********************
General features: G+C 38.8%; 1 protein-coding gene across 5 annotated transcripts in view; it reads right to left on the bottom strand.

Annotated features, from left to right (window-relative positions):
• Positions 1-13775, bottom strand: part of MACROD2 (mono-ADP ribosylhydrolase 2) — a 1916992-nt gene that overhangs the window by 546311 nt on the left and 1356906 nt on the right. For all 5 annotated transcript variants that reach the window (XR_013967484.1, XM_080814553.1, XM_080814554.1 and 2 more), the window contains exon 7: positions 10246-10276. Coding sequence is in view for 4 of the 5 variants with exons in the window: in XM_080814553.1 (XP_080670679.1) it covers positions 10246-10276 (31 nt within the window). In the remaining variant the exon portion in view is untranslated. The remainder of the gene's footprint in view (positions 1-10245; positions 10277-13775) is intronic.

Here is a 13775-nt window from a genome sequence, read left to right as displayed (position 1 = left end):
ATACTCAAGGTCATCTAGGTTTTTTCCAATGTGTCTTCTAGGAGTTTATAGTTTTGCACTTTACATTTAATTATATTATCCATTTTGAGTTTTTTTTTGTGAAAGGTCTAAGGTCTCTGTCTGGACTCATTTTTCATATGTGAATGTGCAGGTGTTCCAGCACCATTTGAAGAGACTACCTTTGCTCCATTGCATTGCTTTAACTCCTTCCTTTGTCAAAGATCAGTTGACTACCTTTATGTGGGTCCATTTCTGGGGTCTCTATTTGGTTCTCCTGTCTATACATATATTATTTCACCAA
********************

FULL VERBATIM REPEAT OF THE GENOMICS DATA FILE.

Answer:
General features: G+C 38.8%; 1 protein-coding gene across 5 annotated transcripts in view; it reads right to left on the bottom strand.

Annotated features, from left to right (window-relative positions):
• Positions 1-13775, bottom strand: part of MACROD2 (mono-ADP ribosylhydrolase 2) — a 1916992-nt gene that overhangs the window by 546311 nt on the left and 1356906 nt on the right. For all 5 annotated transcript variants that reach the window (XR_013967484.1, XM_080814553.1, XM_080814554.1 and 2 more), the window contains exon 7: positions 10246-10276. Coding sequence is in view for 4 of the 5 variants with exons in the window: in XM_080814553.1 (XP_080670679.1) it covers positions 10246-10276 (31 nt within the window). In the remaining variant the exon portion in view is untranslated. The remainder of the gene's footprint in view (positions 1-10245; positions 10277-13775) is intronic.

Here is a 13775-nt window from a genome sequence, read left to right as displayed (position 1 = left end):
ATACTCAAGGTCATCTAGGTTTTTTCCAATGTGTCTTCTAGGAGTTTATAGTTTTGCACTTTACATTTAATTATATTATCCATTTTGAGTTTTTTTTTGTGAAAGGTCTAAGGTCTCTGTCTGGACTCATTTTTCATATGTGAATGTGCAGGTGTTCCAGCACCATTTGAAGAGACTACCTTTGCTCCATTGCATTGCTTTAACTCCTTCCTTTGTCAAAGATCAGTTGACTACCTTTATGTGGGTCCATTTCTGGGGTCTCTATTTGGTTCTCCTGTCTATACATATATTATTTCACCAA